Archive for March, 2011
It takes a lot of time and energy to do well at Kellogg, so most people expend a lot of effort to ensure they choose the right classes. They configure and reconfigure their schedules. They ask friends what classes they are taking. They look at professor ratings from prior years. And they pick classes that not only help them get certain majors, but ones the seem interesting and that might give you certain skills that could be useful professionally.
Typically during the first week, students think a lot about this whole process. More time than you might think actually. They attend more classes than they’re actually registered for. They add and drop a number of classes in the online system. And they strategize with classmates to pick the classes that will best set them up for success.
Personally, I’ve also spent a lot of time thinking about the classes I am taking. The tricky part is that as a JD-MBA, I have slightly less time at Kellogg, so I want to get as many classes in this year as possible. On the other hand, my classmates have all of next year to take courses they might be interested in, so they have a bit more room for error, and don’t necessarily have to max out their schedules.
Well, without further adue, below are the courses that I am taking this quarter with a brief reason about why I am taking them. In general, my goal was to take as broad a mix of classes across a number of different departments. Similarly, I also chose classes that were more on the end of “interesting” than on the skills end. And finally, I also picked classes that would help me finish up a couple of majors here at Kellogg.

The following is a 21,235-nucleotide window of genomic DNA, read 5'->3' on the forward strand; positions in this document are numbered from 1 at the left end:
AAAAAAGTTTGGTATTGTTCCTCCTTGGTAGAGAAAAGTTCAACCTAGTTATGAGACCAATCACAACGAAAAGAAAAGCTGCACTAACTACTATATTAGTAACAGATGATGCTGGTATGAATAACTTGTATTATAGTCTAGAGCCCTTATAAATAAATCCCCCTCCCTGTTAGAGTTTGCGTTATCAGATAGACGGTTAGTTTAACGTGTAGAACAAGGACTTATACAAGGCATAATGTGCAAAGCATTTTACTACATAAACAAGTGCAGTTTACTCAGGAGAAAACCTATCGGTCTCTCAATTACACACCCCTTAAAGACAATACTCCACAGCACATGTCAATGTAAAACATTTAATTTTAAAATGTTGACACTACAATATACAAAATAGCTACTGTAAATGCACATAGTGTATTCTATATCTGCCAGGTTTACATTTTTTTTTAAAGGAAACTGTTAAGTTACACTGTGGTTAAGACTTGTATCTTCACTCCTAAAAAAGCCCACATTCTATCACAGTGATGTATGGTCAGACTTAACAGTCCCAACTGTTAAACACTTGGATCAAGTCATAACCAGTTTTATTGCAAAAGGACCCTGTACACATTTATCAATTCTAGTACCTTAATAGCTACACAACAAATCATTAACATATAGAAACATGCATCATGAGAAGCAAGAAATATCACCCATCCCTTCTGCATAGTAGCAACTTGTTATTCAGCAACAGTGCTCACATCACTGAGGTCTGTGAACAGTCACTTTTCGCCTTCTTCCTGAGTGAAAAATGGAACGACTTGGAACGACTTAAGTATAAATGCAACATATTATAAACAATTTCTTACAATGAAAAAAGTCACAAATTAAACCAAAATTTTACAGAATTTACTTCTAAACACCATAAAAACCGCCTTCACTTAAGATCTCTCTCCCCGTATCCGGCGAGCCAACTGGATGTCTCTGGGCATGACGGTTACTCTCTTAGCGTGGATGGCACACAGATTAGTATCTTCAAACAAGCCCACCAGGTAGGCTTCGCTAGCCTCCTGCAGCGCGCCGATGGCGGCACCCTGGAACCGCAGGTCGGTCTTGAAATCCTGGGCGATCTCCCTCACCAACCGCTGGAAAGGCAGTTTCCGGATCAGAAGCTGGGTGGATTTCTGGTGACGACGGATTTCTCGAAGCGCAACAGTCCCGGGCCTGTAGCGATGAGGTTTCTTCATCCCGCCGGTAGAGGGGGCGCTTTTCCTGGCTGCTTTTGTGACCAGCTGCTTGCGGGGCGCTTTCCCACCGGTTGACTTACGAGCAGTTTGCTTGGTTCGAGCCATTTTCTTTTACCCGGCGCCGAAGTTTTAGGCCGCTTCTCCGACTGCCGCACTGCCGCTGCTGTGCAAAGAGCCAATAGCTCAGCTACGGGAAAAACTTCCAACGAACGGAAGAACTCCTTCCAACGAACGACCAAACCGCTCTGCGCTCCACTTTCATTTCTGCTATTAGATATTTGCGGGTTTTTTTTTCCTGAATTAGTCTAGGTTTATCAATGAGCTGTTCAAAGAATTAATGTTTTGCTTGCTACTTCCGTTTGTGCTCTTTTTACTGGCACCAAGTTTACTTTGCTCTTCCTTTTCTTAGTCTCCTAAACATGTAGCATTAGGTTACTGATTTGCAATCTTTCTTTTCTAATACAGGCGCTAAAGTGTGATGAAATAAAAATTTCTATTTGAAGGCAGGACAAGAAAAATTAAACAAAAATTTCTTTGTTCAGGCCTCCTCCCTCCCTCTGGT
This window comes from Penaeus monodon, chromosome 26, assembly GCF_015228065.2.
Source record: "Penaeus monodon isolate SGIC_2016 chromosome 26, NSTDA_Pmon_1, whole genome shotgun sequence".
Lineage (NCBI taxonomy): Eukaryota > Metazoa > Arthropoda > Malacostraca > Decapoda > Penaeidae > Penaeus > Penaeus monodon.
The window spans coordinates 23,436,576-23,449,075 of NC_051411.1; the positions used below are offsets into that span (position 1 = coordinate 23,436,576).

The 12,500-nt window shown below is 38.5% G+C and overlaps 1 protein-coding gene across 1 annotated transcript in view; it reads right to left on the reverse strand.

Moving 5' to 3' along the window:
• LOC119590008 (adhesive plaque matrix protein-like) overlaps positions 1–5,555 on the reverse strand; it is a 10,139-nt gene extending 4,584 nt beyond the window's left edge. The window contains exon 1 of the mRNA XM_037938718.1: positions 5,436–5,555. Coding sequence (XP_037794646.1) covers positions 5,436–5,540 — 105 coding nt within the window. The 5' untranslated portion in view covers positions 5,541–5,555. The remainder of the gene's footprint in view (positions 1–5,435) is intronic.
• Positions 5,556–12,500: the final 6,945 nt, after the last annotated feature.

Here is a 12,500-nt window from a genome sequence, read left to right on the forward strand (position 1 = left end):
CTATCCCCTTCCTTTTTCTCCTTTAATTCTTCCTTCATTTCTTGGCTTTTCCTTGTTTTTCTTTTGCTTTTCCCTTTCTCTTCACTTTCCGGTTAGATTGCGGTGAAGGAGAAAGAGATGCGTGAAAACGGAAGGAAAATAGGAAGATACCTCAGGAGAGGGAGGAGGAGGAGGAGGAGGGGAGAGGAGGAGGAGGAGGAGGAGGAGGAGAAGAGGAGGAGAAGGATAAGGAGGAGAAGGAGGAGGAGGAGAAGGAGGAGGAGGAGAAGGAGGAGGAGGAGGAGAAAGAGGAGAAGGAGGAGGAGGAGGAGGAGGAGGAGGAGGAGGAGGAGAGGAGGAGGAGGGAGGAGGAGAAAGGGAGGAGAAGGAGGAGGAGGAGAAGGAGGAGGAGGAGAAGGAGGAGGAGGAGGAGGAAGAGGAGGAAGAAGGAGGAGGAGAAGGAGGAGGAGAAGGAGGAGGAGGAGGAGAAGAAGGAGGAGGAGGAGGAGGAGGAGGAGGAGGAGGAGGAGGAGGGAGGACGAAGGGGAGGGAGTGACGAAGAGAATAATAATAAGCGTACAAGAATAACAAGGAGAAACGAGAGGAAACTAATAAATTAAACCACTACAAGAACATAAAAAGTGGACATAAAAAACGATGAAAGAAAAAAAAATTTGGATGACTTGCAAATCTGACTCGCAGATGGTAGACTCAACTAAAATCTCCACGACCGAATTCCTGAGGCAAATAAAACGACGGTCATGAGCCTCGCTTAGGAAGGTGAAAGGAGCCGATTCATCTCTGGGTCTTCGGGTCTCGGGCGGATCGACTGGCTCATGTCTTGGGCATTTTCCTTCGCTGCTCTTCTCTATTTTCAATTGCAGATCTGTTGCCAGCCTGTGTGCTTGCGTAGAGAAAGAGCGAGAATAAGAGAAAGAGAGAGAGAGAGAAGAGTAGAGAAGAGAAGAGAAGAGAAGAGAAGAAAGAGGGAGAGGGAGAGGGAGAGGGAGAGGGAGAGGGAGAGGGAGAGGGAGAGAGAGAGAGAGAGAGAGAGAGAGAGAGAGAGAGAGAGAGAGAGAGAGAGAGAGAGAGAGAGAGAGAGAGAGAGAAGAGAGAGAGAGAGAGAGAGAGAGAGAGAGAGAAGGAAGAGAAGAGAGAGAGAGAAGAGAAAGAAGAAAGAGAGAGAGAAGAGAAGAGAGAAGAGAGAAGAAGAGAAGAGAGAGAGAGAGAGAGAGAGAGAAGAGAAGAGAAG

Leadership Coaching: Although this class doesn’t give you credit toward graduation, it gets very good reviews every year and topically is very interesting.
Leading A Sports Entity: Co-taught by James Phillips, Northwestern’s Athletic Director and John McDonough, President of the Chicago Blackhawks, this is one of Kellogg’s most high profile classes this quarter.
Operations Management: This is my last core class ever at Kellogg./
In the end, I have a full course load, but I also have pretty good reasons for taking all the classes. Stay tuned for more information on how the classes progress as the quarter goes on.
Winter quarter is traditionally regarded as the hardest term at Kellogg. Not only is it cold, rainy and snowing a significant amount of the time, but you’re also still taking core classes and in the midst of their first year job search. Further, students taking the Kellogg Global Immersion in Management class don’t get a real spring break. Instead they take winter quarter final exams early and straight out to another country to take part in a research project until the spring quarter begins two weeks later.
After a long winter quarter, all of us finally made it to spring quarter. “Thank goodness Spring quarter is here” is what everyone keeps telling themselves. The sun is starting to come out more often. We get to take more elective classes than we had during the first two quarters combined. And we’re closer to our summer internships, which also means closer to getting a pay check again.
But even for those without jobs yet, spring quarter should still be much more relaxing for their search. Because even though the timing is a little tighter to get a job now, the formal process is over, so the search now is less competitive, in the traditional sense. Likewise, many of the companies people are most interested in, such as starts-ups, will soon come to campus since they usually start hiring a little closer to the summer.